The Oregon Trail – player takes on the role of a pioneer

MIT’s Revolution game – what if you could change history?
replaying history shifts one’s perspective (Civilization 3)

SimSchool - professional development training for teachers (“FPS for teachers without the gun!”)
what if you could turn this around and be the student, too?

BT’s Better Business Game - what if you were CEO? would you make environmentally and socially responsible decisions?

Magellan’s Understanding Diversity - how does experience contribute to our sympathy for others? a CYOA type of model
explore a situtation and have to decide what to do

Simulearn’s Virtual Leader – how do we learn to handle the complexities of business relationships?

guidelines:
– consider using games and simulations to allow a point-of-view that is unexpected; don’t tow the party line
– allow learners to play at being - encourage them to try on different identities
– remember that simulations are well-suited to practice that is impossible or impractical in tthe physical world
- don’t forget to add fun, challenge, and stickiness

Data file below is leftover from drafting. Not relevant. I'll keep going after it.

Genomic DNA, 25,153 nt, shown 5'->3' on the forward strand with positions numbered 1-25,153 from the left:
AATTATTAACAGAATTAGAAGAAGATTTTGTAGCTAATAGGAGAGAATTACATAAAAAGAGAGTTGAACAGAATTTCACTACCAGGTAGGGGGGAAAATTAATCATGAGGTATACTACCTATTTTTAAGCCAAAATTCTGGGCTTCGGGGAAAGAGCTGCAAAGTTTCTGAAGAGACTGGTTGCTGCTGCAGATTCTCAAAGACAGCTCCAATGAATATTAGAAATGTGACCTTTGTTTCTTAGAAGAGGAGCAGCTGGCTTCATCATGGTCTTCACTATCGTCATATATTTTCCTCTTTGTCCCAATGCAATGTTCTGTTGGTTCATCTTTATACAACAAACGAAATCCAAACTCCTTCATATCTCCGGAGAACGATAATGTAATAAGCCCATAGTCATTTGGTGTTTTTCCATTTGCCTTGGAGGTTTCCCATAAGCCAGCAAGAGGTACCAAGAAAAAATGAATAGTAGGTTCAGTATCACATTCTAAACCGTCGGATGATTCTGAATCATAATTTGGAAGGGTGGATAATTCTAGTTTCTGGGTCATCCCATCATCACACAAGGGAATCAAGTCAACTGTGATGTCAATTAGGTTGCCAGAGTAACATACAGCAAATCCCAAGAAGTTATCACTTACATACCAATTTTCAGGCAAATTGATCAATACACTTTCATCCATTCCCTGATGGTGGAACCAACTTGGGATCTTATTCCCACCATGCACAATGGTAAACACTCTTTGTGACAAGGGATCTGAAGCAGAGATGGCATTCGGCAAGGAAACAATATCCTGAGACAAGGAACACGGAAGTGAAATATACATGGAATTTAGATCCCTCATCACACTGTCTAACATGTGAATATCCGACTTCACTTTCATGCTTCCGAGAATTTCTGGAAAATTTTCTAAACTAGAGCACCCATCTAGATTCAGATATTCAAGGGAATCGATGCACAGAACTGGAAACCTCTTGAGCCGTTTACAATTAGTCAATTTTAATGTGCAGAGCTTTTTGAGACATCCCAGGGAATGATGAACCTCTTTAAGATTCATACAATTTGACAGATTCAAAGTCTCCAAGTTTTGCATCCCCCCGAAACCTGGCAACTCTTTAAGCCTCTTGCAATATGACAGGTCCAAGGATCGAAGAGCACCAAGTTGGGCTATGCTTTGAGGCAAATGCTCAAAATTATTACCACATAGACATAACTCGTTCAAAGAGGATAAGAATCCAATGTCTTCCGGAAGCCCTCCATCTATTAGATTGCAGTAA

– keep in mind that transformatioin is the goal, but it only comes iwth experience; design authentic learning experiences, not just materials or resoruces
– don’t forget the importance of guidance and reflection

Questions:

how do you measure transformation?
Lisa: focus on short-term assessment is prevalent, but you can’t measure this short-term; need to use profoundly qualitative and very subjective measures; no good answer yet
audience member: lets other learning happen, will lead to other things
Lisa: one of the things transformative learners become is better learners, better collaborators; means future problems are solved more easily; could do more formative assessments in other areas

design implies a controlled, intended response; what about the unintended transformation?

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Tracked on June 24, 2005 12:24 AM